Thursday, January 24, 2013

EG's Running Tips #38 Find Your Sweet Spot

A while back I wrote an opinion based on my experience about running hills and if that in fact will make you faster. Lately I feel like there have been an abundance of postings, articles etc. about the high mileage runner and varying opinions as to whether high mileage is necessary to be a successful runner, regardless of your preferred distance. The one overwhelming response when it comes to elite runners would seem to be yes. The coaches say so, the runners do so and I would imagine in typical fashion most average runners at least attempt, to follow suit. "Well shit, if that runner is doing it and winning races, that must be the thing to do." Right?

Uhhh, No! I will go out on a limb here and say that for most of us, make that nearly all of us there is no way putting in 100 plus or even 150 plus miles per week is "the right thing to do" or even realistic.  So what is the right thing to do? As I always say, you need to determine what works for you. I think taking the recommendations of others and breaking them down by trial and error to determine your optimum level of training is the way to go. I define optimum as more than just performance on race day, but also performance everyday. A few questions to ask yourself may be:
  1. How do you feel physically?  Are you sore and tired or do you feel ready to go?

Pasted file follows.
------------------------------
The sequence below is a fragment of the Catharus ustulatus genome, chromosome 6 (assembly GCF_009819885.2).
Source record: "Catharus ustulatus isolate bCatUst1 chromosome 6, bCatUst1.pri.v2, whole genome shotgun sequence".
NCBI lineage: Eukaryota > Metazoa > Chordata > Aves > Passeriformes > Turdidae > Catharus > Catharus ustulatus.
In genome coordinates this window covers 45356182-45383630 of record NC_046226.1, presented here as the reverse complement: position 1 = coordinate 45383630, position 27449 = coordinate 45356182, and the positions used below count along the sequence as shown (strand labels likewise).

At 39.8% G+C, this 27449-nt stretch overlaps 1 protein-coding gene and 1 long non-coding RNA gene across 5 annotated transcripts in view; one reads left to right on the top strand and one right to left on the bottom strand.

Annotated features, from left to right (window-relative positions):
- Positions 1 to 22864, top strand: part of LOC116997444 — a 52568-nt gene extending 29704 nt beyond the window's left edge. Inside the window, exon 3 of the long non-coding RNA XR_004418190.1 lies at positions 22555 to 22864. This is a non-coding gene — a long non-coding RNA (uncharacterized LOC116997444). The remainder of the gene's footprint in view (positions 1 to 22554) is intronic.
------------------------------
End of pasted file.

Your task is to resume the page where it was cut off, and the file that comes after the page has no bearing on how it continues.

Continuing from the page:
2. Are you mentally ready? Excited / nervous to race or could you care less?
  3. Are you looking forward to training most days or are you dreading the thought of it?
  4. Is it adversely affecting your home life or work production?
Push the limits in all directions, both too little and too much. That is how you find your sweet spot. After 5 years of trying to find my sweet spot, I think I may be close. The reason I feel this way?

Relatively injury free
Excited to train
Excited to race
My family and friends are supportive
I am driven to improve, yet satisfied with what I have accomplished
I am happy

By the way, I have only run more than 80 miles in a training week once, and 70 miles a few times. The majority of my training this past year was in the 55 to 65 mile per week range at peak. I ran about 20% fewer miles in 2012 than in 2010 and 2011 while running my fastest 50 miler by 20 minutes, missing a marathon pr by under 1 minute (I did not even train specifically for that) and completed Badwater. I say less mileage with focus.

I hope everyone finds their sweet spot!



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